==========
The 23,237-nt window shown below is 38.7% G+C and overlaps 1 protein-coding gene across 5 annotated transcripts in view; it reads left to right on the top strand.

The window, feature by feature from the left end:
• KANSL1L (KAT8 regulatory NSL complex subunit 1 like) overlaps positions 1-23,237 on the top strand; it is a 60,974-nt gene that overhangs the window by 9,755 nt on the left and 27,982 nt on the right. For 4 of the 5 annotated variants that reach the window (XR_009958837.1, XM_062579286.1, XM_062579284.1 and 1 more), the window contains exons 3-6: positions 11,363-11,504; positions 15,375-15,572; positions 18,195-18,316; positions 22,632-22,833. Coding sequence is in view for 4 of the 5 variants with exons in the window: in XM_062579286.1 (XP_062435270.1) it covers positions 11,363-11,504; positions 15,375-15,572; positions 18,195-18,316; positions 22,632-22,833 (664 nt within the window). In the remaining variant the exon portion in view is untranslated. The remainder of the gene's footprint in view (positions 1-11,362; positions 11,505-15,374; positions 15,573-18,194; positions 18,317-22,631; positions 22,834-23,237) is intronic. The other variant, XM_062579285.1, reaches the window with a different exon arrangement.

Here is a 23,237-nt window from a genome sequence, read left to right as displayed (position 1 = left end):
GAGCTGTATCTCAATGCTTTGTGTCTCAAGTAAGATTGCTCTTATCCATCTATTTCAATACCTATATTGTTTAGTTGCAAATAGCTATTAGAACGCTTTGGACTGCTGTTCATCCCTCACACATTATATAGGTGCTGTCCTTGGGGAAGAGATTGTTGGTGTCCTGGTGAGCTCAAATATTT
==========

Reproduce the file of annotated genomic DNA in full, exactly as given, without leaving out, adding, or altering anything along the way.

The 23,237-nt window shown below is 38.7% G+C and overlaps 1 protein-coding gene across 5 annotated transcripts in view; it reads left to right on the top strand.

The window, feature by feature from the left end:
• KANSL1L (KAT8 regulatory NSL complex subunit 1 like) overlaps positions 1-23,237 on the top strand; it is a 60,974-nt gene that overhangs the window by 9,755 nt on the left and 27,982 nt on the right. For 4 of the 5 annotated variants that reach the window (XR_009958837.1, XM_062579286.1, XM_062579284.1 and 1 more), the window contains exons 3-6: positions 11,363-11,504; positions 15,375-15,572; positions 18,195-18,316; positions 22,632-22,833. Coding sequence is in view for 4 of the 5 variants with exons in the window: in XM_062579286.1 (XP_062435270.1) it covers positions 11,363-11,504; positions 15,375-15,572; positions 18,195-18,316; positions 22,632-22,833 (664 nt within the window). In the remaining variant the exon portion in view is untranslated. The remainder of the gene's footprint in view (positions 1-11,362; positions 11,505-15,374; positions 15,573-18,194; positions 18,317-22,631; positions 22,834-23,237) is intronic. The other variant, XM_062579285.1, reaches the window with a different exon arrangement.

Here is a 23,237-nt window from a genome sequence, read left to right as displayed (position 1 = left end):
GAGCTGTATCTCAATGCTTTGTGTCTCAAGTAAGATTGCTCTTATCCATCTATTTCAATACCTATATTGTTTAGTTGCAAATAGCTATTAGAACGCTTTGGACTGCTGTTCATCCCTCACACATTATATAGGTGCTGTCCTTGGGGAAGAGATTGTTGGTGTCCTGGTGAGCTCAAATATTT